Few aspects of Donald Trump's road to becoming the presumptive Republican nominee have been predictable. His rise is a head-scratcher (and, for that matter, a headache) to many of the most seasoned pundits. The University of Virginia's highly-esteemed Center for Politics scholars even declared in a September 2015 newsletter, "Friends, there is no way on God’s green earth that the Republican Party hierarchy is going to allow Donald Trump to be their nominee for president." But, perhaps, the leading expert on quantum mechanics could shed some light on Trump? Stephen Hawking offered his analysis of Trump and while he said he was perplexed, he may have provided one of the simplest and sharpest explanations for the Trump phenomenon.
Speaking to Good Morning Britain, the author of A Brief History of Time was asked to explain Trump's popularity and Hawking professed, "I can't." However, he then described Trump as a "demagogue" (no shocker there) and added that he "seems to appeal to the lowest common denominator.” While those handful of words may have been a one-off remark from Hawking, they actually may encapsulate Trump's seemingly improbably political success better than any columnist who's been covering Washington D.C. for decades or a tenured political science professor could.
Even if Trump doesn't take the White House, people will be analyzing his campaign for decades to come — a bombastic reality TV star with zero political experience, a noted record of flip-flopping, and an eagerness to insult women, minorities, and people with disabilities defied the Republican establishment in one fell swoop. How? Well, as Hawking said, by attracting a following through the "lowest common denominator" — also known as fear and distrust.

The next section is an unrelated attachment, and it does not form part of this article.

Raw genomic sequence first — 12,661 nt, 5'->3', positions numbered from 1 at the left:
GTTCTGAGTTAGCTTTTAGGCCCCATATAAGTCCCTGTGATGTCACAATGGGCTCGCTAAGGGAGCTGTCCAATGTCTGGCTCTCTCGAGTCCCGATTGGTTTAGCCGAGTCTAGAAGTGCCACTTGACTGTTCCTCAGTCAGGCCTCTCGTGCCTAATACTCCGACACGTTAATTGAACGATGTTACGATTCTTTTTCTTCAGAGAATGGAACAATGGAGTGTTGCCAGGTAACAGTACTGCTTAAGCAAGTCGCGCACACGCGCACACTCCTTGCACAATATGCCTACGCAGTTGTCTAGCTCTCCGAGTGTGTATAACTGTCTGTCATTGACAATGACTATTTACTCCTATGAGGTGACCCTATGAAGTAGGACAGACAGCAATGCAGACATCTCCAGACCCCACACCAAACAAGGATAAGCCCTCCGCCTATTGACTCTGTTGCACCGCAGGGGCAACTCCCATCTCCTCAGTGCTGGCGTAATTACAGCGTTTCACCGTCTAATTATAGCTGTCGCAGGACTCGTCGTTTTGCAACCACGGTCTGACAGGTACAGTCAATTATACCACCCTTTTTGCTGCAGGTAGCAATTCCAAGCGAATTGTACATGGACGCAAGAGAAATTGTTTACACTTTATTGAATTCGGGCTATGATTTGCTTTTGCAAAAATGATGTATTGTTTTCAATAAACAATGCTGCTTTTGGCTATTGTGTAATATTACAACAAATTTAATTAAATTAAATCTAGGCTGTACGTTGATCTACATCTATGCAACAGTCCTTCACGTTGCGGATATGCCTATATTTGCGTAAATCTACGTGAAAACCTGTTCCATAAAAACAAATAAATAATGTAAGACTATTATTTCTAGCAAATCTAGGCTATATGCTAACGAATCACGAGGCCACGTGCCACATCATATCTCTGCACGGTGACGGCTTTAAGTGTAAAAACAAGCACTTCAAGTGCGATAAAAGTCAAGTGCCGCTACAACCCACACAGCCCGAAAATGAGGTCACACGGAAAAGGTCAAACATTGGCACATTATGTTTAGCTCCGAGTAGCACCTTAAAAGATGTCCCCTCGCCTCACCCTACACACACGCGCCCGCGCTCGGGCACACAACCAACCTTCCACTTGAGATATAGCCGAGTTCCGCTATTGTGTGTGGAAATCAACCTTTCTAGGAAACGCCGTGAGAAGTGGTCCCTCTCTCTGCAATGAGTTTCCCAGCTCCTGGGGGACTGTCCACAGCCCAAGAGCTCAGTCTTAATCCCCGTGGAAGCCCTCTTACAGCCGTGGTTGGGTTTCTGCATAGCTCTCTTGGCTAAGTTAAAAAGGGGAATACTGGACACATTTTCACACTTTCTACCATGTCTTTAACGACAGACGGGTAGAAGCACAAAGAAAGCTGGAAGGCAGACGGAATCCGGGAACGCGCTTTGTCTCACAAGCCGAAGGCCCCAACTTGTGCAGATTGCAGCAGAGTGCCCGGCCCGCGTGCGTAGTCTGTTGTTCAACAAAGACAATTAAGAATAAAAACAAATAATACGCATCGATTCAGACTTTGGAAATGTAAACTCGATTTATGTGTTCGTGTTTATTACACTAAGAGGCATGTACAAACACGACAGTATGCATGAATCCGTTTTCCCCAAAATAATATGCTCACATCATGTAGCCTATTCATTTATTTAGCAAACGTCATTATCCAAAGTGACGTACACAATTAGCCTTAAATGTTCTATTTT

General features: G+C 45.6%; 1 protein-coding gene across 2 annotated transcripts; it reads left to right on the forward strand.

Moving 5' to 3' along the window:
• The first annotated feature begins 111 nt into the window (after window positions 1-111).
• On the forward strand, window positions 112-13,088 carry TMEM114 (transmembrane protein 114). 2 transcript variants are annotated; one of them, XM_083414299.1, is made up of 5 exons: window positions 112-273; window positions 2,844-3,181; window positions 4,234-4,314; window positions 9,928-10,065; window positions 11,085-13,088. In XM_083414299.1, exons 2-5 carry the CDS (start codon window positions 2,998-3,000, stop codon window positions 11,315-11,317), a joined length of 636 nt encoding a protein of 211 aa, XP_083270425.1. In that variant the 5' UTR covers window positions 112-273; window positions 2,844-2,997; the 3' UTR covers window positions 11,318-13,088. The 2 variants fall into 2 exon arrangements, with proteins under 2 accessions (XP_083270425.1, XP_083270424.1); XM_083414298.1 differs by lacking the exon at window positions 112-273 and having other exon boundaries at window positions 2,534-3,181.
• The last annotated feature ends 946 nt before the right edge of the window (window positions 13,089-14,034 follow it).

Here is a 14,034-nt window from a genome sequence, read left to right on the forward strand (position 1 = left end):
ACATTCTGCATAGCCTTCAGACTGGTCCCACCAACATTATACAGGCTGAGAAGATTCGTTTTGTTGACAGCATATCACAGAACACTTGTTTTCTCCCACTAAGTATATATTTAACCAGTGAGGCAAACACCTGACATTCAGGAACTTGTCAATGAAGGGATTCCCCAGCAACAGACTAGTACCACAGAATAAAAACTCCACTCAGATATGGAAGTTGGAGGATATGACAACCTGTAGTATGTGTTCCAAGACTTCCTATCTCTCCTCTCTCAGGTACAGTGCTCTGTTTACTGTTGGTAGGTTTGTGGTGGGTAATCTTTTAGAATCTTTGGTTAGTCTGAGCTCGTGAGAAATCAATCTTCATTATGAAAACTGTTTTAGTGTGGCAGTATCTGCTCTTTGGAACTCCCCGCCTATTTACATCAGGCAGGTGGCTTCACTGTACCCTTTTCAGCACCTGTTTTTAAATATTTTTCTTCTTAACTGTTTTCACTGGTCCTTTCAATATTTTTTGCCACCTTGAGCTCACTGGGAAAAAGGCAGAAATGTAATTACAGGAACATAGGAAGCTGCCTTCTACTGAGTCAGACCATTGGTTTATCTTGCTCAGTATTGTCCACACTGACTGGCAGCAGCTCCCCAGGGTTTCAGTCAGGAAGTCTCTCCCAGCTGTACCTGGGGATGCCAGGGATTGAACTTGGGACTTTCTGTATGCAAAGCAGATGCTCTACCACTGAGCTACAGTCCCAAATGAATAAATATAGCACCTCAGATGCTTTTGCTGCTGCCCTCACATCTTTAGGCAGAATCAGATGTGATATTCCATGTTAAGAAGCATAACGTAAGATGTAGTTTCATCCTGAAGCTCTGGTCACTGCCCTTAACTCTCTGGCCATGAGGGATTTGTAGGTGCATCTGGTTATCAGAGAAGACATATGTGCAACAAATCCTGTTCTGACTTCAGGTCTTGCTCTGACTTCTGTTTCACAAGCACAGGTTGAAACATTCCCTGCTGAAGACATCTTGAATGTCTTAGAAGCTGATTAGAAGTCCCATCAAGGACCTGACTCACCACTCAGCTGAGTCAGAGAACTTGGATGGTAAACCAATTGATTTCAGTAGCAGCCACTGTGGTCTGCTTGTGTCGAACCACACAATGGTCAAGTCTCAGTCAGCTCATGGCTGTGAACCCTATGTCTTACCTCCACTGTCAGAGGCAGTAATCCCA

According to a Pew Research Center survey from fall 2015, only 19 percent of Americans trusted the federal government to "do what is right always or most of the time," and that dropped to just 11 percent among Republicans and Republican-leaning independents. Trump certainly tapped into that distrust with the federal government, and he played — rather, he still plays — to Americans' concerns about our safety and security. A survey from the non-partisan Public Religion Research Institute from December 2015 found 75 percent of Americans believed terrorism was an important issue facing the country, up from 53 percent just four years earlier in 2011. It also found 47 percent of Americans feared a loved one would be a victim of terrorism, up from 33 percent just a year earlier.
Trump has deftly exploited the growing common fears of outsider attacks combined with the increasing belief that the government is not to be trusted, including when it comes to protecting citizens. Without actually offering substance or sense, Trump has appealed to people's darkest concerns and ugliest beliefs. The "lowest common denominator" strategy has worked for winning the Republican nomination. Whether the better angels of our nature win out will be determined in November.